Edgar Rice Burroughs Biography
Edgar Rice Burroughs created one of pop literature’s most enduring characters—Tarzan. Burroughs studied at several military schools as a youngster, including Philips Academy in Andover, Massachusetts, and the Michigan Military Academy. But after failing to gain entrance into West Point, he enlisted in the army, only to be discharged early because of a heart problem. He then had a series of odd jobs for several years before deciding to write. After reading several popular stories in pulp magazines, he was determined to create something even more entertaining. Thus was Tarzan born. Though Burroughs did write many other stories, especially science fiction such as The Land That Time Forgot, he continued to capitalize on the Tarzan franchise, eventually turning the heroic man-ape into a cultural icon.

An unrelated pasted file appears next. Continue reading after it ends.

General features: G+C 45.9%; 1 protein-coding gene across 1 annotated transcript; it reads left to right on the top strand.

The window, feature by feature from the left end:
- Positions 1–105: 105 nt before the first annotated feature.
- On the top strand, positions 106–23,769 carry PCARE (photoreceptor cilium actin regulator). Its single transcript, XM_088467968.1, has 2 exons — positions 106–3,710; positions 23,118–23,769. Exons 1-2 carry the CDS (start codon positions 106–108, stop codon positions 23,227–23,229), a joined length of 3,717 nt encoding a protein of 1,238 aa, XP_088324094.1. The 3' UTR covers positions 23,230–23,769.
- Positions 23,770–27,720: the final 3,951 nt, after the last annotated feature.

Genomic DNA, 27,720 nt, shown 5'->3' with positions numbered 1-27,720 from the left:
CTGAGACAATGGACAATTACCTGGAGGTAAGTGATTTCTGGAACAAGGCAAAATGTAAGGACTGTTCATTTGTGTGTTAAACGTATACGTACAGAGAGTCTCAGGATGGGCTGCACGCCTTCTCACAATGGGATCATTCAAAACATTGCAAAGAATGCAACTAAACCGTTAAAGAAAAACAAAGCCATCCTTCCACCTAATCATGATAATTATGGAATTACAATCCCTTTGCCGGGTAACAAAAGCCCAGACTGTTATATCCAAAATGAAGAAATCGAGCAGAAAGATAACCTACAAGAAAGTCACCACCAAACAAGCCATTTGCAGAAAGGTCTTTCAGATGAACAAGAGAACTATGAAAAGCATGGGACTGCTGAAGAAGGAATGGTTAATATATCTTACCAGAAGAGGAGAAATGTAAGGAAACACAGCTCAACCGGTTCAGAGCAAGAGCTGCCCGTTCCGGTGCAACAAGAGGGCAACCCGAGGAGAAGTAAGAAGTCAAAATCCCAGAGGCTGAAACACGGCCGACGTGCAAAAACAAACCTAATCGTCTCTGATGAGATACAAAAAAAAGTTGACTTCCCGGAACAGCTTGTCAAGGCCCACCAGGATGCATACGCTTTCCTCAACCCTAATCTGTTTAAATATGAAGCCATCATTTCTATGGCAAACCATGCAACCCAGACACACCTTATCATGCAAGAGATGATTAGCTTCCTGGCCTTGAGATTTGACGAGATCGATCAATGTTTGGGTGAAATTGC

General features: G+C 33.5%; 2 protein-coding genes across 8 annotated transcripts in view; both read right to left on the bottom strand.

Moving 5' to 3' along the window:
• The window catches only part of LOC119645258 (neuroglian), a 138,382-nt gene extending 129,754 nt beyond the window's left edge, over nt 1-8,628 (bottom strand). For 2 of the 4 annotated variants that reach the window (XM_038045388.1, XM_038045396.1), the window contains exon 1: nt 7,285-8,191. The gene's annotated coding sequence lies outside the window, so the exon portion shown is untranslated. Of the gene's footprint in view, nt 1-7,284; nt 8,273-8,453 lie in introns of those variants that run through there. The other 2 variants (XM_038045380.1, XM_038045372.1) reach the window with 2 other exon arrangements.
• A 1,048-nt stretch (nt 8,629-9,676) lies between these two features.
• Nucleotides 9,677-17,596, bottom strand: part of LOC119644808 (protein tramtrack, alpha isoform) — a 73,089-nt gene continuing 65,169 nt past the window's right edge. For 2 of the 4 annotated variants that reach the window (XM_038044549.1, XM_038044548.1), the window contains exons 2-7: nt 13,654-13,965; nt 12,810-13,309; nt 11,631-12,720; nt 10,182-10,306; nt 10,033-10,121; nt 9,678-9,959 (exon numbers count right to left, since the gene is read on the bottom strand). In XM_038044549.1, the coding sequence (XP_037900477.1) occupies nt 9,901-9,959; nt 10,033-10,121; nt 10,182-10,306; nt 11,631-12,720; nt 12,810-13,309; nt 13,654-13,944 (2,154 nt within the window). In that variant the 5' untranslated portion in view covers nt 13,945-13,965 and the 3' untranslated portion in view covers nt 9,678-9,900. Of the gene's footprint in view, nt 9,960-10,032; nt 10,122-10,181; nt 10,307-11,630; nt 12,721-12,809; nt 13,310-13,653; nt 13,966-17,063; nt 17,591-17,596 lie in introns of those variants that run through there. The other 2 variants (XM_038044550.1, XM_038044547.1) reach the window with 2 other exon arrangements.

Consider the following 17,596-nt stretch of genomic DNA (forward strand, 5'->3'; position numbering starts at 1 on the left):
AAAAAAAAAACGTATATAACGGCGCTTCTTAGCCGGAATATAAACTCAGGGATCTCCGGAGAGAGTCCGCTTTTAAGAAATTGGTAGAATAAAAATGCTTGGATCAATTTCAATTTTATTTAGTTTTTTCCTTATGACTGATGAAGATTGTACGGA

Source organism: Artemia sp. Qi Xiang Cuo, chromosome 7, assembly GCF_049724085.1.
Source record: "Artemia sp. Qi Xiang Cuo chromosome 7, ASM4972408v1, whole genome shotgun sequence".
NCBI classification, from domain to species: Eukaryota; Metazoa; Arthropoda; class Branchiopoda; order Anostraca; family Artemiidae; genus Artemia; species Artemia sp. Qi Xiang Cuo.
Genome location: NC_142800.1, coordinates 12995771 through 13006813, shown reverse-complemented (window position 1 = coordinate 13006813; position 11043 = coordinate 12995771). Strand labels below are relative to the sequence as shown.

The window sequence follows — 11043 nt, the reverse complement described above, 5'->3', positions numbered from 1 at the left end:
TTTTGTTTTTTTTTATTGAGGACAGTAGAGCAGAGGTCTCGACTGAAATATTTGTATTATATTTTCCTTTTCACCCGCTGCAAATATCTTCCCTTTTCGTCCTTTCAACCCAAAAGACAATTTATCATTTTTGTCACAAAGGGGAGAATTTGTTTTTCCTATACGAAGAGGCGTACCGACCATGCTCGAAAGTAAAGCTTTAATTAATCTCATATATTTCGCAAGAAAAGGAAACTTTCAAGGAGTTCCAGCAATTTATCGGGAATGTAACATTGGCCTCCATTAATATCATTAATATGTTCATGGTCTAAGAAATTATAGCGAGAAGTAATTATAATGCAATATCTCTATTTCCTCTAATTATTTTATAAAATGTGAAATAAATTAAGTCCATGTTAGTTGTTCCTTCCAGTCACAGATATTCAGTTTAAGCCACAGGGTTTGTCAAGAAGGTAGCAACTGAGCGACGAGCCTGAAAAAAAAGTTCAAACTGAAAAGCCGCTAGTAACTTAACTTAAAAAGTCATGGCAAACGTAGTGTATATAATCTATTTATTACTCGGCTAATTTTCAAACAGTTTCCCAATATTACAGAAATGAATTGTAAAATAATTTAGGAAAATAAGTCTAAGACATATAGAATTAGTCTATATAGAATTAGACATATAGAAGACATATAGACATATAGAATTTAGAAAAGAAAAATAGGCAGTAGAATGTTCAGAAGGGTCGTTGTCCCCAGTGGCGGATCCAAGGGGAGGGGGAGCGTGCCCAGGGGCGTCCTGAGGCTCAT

Facts and Trivia
- Burroughs was working as a pencil-sharpener wholesaler when he first started writing his Tarzan novels.
- In 1923, he set up his own company—Edgar Rice Burroughs, Inc.—and began printing his own books. By doing so, he was able to make a good deal of money, even throughout the Great Depression.
- During the attacks on Pearl Harbor, Burroughs was living in Hawaii. He became the oldest war correspondent for the United States during World War II.
- In 1919, Burroughs bought a ranch near Los Angeles and named it Tarzana. The name was popular with local residents, who voted to rename the town Tarzana in 1928.
- Burroughs wrote roughly seventy novels before his death in 1950.
- There is a crater on Mars named after him.
- Biography (20th-Century Biographies)
- Biography (Great Authors of World Literature, Critical Edition)
- Bibliography (Great Authors of World Literature, Critical Edition)
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